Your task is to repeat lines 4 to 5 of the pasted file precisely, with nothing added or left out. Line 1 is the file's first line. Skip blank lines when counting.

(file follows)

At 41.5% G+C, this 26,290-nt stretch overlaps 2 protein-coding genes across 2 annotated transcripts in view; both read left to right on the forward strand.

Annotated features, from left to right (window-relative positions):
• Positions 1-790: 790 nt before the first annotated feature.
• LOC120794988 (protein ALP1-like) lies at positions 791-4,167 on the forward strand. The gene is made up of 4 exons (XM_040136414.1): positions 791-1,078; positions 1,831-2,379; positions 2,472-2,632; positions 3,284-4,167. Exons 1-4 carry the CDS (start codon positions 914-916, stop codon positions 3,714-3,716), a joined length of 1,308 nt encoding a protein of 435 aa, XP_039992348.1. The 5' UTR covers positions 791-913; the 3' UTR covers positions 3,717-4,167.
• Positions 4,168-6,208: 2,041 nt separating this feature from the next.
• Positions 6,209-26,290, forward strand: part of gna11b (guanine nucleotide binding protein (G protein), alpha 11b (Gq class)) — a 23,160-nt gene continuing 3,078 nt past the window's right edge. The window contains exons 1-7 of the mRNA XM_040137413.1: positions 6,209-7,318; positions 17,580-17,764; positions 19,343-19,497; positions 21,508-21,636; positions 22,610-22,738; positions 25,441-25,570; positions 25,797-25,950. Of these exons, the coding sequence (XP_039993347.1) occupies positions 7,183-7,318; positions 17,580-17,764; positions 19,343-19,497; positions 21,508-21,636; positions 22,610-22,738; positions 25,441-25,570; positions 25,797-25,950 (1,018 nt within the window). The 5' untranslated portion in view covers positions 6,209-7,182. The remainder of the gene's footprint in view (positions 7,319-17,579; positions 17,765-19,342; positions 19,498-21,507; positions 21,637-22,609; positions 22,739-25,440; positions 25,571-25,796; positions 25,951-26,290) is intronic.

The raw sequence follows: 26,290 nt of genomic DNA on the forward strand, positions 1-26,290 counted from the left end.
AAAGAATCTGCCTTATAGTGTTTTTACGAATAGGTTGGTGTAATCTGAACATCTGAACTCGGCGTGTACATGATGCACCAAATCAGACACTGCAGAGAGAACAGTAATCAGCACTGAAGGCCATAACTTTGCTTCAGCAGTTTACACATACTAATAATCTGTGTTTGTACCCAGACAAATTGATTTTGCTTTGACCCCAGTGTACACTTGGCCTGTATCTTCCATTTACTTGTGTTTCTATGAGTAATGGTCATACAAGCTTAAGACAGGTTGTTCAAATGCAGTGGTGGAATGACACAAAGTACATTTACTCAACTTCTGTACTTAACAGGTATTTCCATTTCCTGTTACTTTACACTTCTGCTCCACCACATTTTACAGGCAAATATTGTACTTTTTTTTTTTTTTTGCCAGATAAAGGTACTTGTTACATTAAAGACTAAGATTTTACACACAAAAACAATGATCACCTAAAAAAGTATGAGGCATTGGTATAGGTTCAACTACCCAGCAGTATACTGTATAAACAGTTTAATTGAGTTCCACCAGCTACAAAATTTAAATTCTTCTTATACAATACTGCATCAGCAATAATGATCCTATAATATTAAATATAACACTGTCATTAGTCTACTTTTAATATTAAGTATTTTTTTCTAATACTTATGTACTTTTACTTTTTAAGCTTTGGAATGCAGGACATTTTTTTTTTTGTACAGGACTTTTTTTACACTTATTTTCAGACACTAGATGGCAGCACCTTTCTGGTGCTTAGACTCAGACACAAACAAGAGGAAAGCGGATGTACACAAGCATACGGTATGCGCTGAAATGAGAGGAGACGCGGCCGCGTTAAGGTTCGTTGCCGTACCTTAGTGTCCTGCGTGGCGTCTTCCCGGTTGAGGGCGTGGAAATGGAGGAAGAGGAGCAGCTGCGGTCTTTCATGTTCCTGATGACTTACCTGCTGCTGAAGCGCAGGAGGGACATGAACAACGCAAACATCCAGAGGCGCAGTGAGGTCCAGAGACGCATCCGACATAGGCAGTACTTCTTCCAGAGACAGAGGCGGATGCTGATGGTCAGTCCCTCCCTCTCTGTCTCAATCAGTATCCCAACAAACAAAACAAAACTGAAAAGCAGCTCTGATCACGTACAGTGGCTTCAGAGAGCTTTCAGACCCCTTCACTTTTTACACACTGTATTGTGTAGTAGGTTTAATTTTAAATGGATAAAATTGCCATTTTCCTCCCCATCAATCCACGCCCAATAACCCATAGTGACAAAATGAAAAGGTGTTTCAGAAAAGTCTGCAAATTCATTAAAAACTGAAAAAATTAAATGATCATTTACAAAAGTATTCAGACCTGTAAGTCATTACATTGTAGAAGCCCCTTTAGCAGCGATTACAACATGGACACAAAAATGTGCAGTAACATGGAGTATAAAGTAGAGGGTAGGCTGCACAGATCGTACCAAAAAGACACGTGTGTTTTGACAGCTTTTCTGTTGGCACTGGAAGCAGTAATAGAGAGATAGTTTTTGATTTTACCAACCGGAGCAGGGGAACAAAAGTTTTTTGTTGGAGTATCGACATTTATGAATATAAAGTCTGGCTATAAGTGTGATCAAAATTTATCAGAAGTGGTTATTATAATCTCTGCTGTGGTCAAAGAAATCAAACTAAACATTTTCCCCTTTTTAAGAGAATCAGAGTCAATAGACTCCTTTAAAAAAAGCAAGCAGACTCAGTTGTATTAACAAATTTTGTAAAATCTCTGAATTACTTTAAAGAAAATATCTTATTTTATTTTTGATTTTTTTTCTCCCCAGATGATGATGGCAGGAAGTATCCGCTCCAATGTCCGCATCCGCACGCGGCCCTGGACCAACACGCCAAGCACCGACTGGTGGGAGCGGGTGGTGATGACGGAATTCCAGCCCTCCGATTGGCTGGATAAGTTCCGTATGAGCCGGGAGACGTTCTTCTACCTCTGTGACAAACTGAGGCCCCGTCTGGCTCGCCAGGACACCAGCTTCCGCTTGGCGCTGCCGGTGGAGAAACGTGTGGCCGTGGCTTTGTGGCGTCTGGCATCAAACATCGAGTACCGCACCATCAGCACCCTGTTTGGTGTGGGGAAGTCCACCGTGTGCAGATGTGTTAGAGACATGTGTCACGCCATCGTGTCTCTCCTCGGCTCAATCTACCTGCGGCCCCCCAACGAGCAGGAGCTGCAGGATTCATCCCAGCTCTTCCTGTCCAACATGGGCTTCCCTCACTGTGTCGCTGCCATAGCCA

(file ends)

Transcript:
• LOC120794988 (protein ALP1-like) lies at positions 791-4,167 on the forward strand. The gene is made up of 4 exons (XM_040136414.1): positions 791-1,078; positions 1,831-2,379; positions 2,472-2,632; positions 3,284-4,167. Exons 1-4 carry the CDS (start codon positions 914-916, stop codon positions 3,714-3,716), a joined length of 1,308 nt encoding a protein of 435 aa, XP_039992348.1. The 5' UTR covers positions 791-913; the 3' UTR covers positions 3,717-4,167.
• Positions 4,168-6,208: 2,041 nt separating this feature from the next.